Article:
Holy Mary Mother Of God, Pray For Us.

IMG_5470At around the age of 14, my mom was living in Dexter, New Mexico, having just immigrated from Mexico with her parents, Papi Cruz and Mami Dominga. It was also the first time she experienced life as a migrant worker, spending long days in the cotton fields along the Pecos Valley. One story my mom shared while she visited me last week, was about a particular night after work, when she went to bed early to only have Mami Dominga attempt to wake her up. As she shook mom, she said, “Nena, levantate! Te estan cantando serenata!” My mom, too tired to even open her eyes said, “dejame dormir!”

Mom was so tired during those long days that the idea of love wasn’t enough to wake her up.

Thank God! Imagine if she had woken up? You may not have a blog post to read today.

I went home to Lake Arthur this past weekend to spend time with the family and also to take my mom home. After two weeks of spending time with me in Las Cruces, it was time that she return to my dad and to Our Lady of Guadalupe.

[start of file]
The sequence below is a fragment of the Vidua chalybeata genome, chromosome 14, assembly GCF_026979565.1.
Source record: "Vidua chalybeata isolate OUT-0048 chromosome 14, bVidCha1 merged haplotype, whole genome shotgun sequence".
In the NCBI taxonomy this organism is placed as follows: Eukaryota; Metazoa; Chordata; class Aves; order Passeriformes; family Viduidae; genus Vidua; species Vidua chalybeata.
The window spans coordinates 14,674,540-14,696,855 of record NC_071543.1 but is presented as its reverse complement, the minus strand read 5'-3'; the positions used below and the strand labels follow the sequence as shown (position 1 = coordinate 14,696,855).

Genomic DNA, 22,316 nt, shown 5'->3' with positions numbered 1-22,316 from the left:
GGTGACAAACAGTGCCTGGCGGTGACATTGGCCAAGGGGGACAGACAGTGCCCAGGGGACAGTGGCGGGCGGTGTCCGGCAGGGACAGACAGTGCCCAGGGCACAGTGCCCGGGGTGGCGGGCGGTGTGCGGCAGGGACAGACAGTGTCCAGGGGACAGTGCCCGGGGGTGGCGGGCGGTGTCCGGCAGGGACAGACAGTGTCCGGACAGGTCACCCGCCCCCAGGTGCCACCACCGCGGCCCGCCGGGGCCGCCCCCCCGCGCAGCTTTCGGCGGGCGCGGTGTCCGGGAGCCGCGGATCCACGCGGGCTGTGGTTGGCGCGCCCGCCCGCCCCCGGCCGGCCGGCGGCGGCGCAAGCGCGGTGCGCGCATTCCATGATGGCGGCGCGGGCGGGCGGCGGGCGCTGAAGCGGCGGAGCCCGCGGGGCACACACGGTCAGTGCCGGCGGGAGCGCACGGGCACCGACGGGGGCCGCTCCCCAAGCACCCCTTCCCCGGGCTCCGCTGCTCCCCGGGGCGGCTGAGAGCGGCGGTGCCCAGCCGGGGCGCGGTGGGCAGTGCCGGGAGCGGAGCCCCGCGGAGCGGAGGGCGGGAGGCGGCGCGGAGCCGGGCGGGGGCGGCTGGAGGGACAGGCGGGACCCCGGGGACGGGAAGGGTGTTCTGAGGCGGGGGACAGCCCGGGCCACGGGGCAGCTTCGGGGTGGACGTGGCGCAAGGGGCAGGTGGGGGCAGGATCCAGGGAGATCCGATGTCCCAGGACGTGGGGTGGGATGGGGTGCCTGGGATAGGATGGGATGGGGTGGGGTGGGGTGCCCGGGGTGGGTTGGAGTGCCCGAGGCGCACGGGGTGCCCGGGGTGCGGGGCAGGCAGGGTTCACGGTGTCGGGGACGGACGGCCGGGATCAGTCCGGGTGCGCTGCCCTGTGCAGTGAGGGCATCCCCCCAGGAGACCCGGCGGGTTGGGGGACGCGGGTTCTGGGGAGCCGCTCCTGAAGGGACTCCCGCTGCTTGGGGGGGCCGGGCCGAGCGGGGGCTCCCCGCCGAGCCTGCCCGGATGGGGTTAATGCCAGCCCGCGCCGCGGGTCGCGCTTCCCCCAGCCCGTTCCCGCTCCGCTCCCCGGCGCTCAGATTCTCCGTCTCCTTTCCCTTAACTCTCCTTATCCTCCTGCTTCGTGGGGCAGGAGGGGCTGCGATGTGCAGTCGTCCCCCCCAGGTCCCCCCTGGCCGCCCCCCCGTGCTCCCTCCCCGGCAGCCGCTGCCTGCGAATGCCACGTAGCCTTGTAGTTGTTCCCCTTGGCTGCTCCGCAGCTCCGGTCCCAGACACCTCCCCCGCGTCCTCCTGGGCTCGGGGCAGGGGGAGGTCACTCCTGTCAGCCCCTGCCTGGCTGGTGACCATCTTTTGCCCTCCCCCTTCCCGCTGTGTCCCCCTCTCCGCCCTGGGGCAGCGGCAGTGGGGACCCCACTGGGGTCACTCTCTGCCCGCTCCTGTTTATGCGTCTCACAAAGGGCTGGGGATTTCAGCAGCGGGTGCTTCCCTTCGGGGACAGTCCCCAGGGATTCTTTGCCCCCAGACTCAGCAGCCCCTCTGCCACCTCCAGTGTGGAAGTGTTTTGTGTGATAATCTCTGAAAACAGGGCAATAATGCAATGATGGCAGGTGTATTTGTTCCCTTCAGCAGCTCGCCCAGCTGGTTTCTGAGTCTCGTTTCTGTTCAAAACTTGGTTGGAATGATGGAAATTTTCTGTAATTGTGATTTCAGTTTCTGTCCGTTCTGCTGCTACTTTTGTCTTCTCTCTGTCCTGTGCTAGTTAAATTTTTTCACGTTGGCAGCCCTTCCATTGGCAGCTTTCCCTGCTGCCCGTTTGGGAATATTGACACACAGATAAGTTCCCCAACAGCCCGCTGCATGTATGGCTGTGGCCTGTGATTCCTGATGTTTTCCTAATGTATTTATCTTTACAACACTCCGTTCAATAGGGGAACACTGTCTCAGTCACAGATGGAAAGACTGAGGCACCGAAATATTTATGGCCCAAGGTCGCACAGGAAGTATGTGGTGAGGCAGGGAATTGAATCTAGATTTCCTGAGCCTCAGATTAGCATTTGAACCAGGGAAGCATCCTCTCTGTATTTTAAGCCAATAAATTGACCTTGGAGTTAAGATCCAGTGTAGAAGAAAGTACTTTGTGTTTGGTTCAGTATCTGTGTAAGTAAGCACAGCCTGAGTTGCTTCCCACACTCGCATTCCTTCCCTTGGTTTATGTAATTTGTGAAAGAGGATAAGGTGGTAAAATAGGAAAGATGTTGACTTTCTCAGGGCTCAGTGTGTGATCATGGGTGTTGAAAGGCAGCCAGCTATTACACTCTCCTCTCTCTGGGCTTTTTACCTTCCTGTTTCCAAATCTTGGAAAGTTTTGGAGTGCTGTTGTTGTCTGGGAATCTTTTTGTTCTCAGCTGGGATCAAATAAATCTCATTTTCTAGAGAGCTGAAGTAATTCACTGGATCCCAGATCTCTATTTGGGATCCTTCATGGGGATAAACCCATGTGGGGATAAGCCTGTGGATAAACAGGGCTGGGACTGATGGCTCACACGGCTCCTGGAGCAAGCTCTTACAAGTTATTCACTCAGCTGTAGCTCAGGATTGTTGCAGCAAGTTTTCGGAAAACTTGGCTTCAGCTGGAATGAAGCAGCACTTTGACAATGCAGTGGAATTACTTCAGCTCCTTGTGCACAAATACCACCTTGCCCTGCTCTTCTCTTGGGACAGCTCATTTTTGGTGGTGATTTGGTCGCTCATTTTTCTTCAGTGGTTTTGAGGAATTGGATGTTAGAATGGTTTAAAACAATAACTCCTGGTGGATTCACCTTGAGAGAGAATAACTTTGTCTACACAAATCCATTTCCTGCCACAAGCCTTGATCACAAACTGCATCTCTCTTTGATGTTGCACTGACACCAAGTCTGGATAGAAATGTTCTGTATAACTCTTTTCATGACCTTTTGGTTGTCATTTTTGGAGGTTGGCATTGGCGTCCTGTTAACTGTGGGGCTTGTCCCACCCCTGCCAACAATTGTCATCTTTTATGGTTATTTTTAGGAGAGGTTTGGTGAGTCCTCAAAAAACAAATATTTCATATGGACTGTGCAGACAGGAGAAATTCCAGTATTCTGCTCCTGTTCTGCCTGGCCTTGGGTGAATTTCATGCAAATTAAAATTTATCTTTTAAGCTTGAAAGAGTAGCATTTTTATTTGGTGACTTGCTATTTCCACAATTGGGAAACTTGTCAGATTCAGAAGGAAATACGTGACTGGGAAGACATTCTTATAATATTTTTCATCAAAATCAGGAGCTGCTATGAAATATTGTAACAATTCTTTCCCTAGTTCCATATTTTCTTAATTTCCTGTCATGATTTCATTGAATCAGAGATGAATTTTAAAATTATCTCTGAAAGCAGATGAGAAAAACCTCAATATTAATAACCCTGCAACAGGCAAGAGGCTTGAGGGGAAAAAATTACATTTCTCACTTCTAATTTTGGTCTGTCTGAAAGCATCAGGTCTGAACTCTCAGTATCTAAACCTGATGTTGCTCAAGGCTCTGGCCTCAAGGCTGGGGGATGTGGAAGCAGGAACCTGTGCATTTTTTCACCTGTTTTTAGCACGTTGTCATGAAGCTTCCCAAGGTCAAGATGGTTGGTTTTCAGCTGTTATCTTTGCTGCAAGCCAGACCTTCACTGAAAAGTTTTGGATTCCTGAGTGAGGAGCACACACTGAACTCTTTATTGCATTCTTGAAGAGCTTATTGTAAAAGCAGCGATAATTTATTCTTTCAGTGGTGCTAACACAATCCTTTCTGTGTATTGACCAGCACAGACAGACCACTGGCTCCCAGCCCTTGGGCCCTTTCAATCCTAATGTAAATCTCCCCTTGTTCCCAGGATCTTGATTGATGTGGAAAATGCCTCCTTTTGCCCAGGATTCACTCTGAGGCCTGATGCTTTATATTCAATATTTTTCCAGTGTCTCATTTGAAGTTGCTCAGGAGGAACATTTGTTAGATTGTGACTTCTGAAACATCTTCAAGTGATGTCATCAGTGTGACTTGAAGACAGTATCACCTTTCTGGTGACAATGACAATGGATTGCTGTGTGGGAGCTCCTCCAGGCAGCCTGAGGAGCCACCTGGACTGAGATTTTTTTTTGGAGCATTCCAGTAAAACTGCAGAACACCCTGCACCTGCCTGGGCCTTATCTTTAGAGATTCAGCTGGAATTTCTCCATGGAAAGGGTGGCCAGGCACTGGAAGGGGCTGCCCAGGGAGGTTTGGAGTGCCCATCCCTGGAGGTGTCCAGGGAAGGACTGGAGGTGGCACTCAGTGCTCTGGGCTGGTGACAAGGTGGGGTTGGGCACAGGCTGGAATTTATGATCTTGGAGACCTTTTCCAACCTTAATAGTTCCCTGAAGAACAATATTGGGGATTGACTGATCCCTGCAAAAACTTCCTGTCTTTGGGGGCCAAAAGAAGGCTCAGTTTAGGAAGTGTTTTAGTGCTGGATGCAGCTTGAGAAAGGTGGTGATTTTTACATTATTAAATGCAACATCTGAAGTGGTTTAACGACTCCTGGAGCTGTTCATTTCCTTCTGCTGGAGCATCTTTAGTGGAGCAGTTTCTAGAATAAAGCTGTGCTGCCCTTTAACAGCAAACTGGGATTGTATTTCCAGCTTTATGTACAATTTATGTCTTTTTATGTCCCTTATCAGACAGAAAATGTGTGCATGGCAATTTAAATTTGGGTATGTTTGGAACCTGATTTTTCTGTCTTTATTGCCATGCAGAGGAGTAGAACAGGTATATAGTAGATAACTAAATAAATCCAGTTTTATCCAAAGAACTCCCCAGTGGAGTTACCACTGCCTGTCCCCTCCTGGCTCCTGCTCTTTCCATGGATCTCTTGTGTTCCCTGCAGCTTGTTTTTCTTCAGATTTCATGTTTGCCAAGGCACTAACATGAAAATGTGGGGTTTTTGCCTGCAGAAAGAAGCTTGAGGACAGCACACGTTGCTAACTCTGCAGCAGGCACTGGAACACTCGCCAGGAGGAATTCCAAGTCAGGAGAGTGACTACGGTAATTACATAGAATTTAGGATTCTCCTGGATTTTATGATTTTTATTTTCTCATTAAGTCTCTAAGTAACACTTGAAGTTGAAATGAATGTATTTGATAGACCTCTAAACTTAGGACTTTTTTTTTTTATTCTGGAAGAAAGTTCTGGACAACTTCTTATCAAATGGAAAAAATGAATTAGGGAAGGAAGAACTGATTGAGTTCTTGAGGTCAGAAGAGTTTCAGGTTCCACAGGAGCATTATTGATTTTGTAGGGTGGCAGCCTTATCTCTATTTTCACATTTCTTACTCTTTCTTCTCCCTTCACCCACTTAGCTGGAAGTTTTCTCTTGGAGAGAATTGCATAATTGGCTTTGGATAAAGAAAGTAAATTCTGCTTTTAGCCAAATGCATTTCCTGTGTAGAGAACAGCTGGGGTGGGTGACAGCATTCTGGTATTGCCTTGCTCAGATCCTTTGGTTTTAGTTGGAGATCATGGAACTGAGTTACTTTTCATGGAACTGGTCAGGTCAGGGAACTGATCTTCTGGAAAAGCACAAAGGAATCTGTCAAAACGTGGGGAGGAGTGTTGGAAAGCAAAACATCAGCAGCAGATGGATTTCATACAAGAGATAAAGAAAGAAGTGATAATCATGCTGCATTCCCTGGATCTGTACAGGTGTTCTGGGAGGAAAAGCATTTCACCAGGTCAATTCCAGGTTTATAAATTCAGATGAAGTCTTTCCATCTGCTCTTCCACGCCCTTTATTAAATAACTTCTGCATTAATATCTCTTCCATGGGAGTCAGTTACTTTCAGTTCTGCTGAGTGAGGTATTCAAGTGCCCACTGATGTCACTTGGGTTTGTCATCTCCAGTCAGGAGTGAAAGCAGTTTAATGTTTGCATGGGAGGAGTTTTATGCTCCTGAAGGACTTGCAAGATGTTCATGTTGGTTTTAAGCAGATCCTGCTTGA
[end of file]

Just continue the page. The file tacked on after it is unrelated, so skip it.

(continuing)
For over fifty years, my parents have lived in or around Lake Arthur, but it is Our Lady of Guadalupe IMG_5742where they have found real purpose and a sense of community and fellowship. Although my family has been a part of this congregation since my parents moved to this small community, it was not until after the appearance of the Jesus tortilla that my mom became more active in religious Catholic teachings and remembers my dad frequenting mass more often shortly after when he became sober.

While I pride myself in having a father that is the sole choir at Our Lady of Guadalupe (that’s actually not true now, but it used to be) mom and dad have both joined dozens of families in taking care and maintaining this small place of worship for many, many years.

But things are changing. As new families move into the community and become very active in Our Lady of Guadalupe, families that have been a part of this congregation for decades, are today feeling a sense of exclusion. This includes my mother.